DENVER — Colorado voters getting their primary ballots in the mail may notice there are a lot of uncontested races this time around.
A Denver7 ballot analysis found that of the 103 state and federal seats up for election, there are only 12 that feature more than one Democratic candidate. Republicans have twice as many contested races, at 26.
Meanwhile, there are three races where no Democratic candidate is running at all and two races without a single Republican candidate. Those elections are largely considered safe seats for the opposite party.
Incumbents are also less likely this time around to face a primary challenger. University of Denver assistant political science professor Sara Chatfield says non-contested races are not new or necessarily surprising, particularly for incumbents.
“Having an incumbent in office, there's an obvious sort of person to rally around as long as that person hasn't been mired in scandal or had some sort of problems that's made them unpopular,” Chatfield said.
For races where there is no incumbent or obvious choice, Chatfield says it’s much more likely to face multiple primary challengers since newcomers could be on more balanced footing with one another.
She also points out that running a political race takes a lot of time, effort and money, so it might not be worth it to some would-be candidates if the race is all but a foregone conclusion.
So, Chatfield doesn’t worry as much about uncontested primary races as she does uncontested general election races.
“I personally would be much more concerned if you didn't have a choice in the general election. If you had someone who was totally uncontested all the way through, no primary challenge or no general election challenger, then voters had no options throughout the whole process,” she said.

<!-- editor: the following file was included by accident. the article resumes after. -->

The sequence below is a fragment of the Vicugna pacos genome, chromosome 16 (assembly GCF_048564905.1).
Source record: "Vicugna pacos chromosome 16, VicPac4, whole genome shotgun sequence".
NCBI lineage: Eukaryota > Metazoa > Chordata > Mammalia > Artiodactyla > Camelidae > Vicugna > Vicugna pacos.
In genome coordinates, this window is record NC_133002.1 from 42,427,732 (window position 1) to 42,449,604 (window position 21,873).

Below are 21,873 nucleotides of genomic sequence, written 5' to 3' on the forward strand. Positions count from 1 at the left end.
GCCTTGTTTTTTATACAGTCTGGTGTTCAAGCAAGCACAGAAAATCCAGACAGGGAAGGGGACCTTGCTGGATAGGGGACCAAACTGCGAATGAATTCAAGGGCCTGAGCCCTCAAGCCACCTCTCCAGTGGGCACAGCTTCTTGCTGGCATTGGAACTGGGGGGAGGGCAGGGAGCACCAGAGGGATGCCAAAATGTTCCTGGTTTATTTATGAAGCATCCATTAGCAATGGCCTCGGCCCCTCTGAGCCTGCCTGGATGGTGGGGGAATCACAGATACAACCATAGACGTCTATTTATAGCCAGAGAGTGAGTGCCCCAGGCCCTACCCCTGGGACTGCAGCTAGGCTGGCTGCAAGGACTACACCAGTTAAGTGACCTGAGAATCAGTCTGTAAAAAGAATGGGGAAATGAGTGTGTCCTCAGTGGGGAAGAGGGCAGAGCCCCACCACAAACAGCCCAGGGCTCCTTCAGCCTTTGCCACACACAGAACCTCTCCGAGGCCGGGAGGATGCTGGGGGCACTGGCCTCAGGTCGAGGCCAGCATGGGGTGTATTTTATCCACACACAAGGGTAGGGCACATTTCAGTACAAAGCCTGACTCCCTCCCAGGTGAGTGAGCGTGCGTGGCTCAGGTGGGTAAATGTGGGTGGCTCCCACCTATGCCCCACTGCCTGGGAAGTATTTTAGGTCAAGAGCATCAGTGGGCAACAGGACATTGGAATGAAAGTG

There are three state candidates that will not face either a primary or a general election challenger: Republican Byron Pelton, Democratic Rep. Jennifer Bacon and Democratic Sen. Julie Gonzales.
If there are so many uncontested races, what’s the point of voting in the primary? For Chatfield, the reasons are twofold. First, there are some races that are contested that are important for people to decide. Second, it keeps the state election system up-to-date with your voter status.
“The elections folks are getting your most recent signatures. So, when it comes time to vote in November, they'll have that signature on file to have a more recent thing to compare it to,” she said.
Over at the Denver Election headquarters, running an election is not cheap: it costs the county $309,000 for the ballots themselves, $70,000 for the envelopes, $123,000 for the voter instructions and ballot inserts and $74,000 for the postage.
Even if there are no contested races, clerk and recorder Paul López says they are required to print and mail out the ballots to voters unless the political party cancels its primary. Even with the cost, López says it’s worth printing the ballots.
“Democracy does not have a price tag. That's something that is a cornerstone of our country, it's a cornerstone of what we do,” López said.
So how many votes does it take for a candidate to move from the primary to the general election? One.
“Each candidate in order to advance to the general must at least have one vote,” López said.
If there are uncontested races where a voter doesn’t feel comfortable voting for the candidate, you can leave the bubble empty without affecting your ballot.
It’s up to the voters to determine whether they want to vote for all or only a couple of the candidates on their ballots.
For contested races, though, López encourages voters to participate, saying if you don’t vote, “That means that you're just handing it off to somebody else to make that decision for you.”